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Massachusetts Governor Maura Healey and her administration will soon be releasing a multi-year housing bond bill that will include more than 20 policy changes to support housing for first-time homebuyers, workforce, seniors, and low-income individuals across the state. The Chamber sees this forthcoming legislation as a promising development in the Commonwealth’s efforts to overcome statewide housing challenges and keep Massachusetts a competitive place to live and work. Our team regularly hears from businesses of all sizes that labor supply is the top challenge they face in doing business on Cape Cod. Most of these businesses pinpoint housing as the root cause of our region’s ongoing labor shortage. Employers spend a tremendous amount of time and resources to hire and retain staff, offering pay increases, sign-on bonuses, and other perks to remain competitive. But these incentives are not enough to compensate for the chronically low availability and high cost of housing in the region.

The dire condition of the regional housing market has already changed the makeup of our workforce. A stunning 47% of jobs on Cape Cod are performed by individuals who do not live in the region. A third of our workforce crosses the Bourne and Sagamore Bridges each day. For the employees who staff our local banks, schools, public safety departments, construction companies, and service businesses, Cape Cod’s current housing monoculture – with 80% of all housing classified as single-family homes – simply does not offer the variety of housing types and prices to support a vibrant local workforce.

Although some Cape Cod towns are making notable progress on housing production, the fact is that our region’s zoning does not support the development of the diverse housing types we desperately need. The Cape Cod Commission – due to release its own updated regional housing strategy this fall - recently identified that less than 4% of Cape Cod’s zoned land is zoned for multi-family housing by right. This means that across the region, duplexes, apartments, or condominiums cannot be built except through a special permit – a costly and time-consuming process that can often result in months or years of local review and hearings. As recently seen in Braintree, these complex review processes allow ample opportunity for local opposition that can eventually kill an otherwise viable housing development. The risk and cost involved also discourages quality, small-scale developers from building the very types of housing we are lacking – for example, starter housing for first-time homebuyers, downsized housing options for seniors, and redevelopment of underused commercial properties to house seasonal workers.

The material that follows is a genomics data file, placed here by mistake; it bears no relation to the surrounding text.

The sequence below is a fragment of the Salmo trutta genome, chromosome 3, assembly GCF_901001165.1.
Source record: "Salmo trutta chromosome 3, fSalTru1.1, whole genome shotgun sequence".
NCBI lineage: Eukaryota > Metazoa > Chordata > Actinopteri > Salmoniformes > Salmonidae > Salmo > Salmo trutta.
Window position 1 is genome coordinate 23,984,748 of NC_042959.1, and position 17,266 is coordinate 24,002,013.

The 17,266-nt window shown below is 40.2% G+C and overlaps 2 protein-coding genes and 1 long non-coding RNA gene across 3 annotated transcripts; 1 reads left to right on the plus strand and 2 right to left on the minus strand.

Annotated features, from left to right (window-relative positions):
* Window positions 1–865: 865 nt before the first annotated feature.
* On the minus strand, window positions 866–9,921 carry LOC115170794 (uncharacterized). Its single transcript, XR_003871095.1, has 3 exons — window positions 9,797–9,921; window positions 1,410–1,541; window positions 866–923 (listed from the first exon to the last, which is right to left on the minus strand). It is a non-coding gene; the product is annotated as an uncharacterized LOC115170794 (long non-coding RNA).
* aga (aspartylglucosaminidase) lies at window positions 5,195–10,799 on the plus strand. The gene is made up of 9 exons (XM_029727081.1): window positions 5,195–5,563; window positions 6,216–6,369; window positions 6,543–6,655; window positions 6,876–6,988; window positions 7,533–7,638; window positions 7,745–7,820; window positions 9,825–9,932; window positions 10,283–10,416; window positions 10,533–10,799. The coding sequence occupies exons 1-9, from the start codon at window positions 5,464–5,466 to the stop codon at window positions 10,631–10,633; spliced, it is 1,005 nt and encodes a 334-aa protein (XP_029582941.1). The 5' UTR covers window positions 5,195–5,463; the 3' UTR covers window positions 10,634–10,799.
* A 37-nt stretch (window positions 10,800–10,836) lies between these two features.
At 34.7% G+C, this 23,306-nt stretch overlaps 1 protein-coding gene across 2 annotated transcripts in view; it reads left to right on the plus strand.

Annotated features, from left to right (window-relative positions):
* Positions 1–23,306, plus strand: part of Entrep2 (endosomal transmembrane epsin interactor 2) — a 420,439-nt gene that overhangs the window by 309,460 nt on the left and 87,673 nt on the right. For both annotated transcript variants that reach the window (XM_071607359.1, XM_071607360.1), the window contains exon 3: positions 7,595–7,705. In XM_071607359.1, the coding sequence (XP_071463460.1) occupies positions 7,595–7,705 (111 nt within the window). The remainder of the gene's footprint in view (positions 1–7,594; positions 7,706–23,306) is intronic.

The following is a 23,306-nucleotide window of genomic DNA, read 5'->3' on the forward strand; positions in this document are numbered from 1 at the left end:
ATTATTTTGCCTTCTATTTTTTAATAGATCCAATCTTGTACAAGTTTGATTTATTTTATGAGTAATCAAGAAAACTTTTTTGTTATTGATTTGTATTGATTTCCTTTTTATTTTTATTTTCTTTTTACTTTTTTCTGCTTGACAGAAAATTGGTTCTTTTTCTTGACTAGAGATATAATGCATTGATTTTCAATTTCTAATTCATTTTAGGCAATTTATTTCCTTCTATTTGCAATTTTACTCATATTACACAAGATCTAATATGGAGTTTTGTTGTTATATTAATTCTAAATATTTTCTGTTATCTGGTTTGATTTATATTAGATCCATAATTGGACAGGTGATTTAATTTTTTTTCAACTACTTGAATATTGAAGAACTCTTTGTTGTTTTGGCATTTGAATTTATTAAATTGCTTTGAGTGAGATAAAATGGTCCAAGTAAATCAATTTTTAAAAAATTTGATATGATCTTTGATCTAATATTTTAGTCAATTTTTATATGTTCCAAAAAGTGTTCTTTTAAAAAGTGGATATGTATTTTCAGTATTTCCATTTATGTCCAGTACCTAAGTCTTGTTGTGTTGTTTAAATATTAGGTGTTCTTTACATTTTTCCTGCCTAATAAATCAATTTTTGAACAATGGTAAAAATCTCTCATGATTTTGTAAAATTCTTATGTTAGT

We can’t build our way out of this housing crisis, but we do have to build. Without comprehensive zoning changes and a set of forward-thinking state and regional housing tools, Cape Cod will continue to invest money in the same limited housing options - using up precious, limited land while perpetuating the broken system that delivered us to where we are today.

The Cape Cod Chamber supports statewide policy solutions and local zoning changes that facilitate smart, community-focused housing production while simplifying local review and permitting processes. Some of the most promising strategies for Cape Cod include repurposing of hotel and motel properties for workforce housing, deed restricting properties for year-round use, and leveraging town wastewater planning efforts to create pockets of gentle density. Each of these strategies requires state or local policy action to be viable, and we are hopeful that the Healey Administration and Cape Cod towns will take the steps needed to make them a reality.

Cape Cod has always rallied to confront our biggest challenges. Threats from development in the past resulted in the creation of the Cape Cod Commission and the state’s first land bank. We addressed threats to our Upper Cape drinking water supply from jet fuel contamination at what is now know as Joint Base Cape Cod. We are in the process of addressing our lack of wastewater infrastructure to protect our coastal water resources. This is a commendable track record for the region, but these difficult challenges were and are about protecting this special place. The housing challenge is different. This is about protecting and valuing the people that live here as much as this special place. The very fabric of our community is at risk and we need bold action to fix it.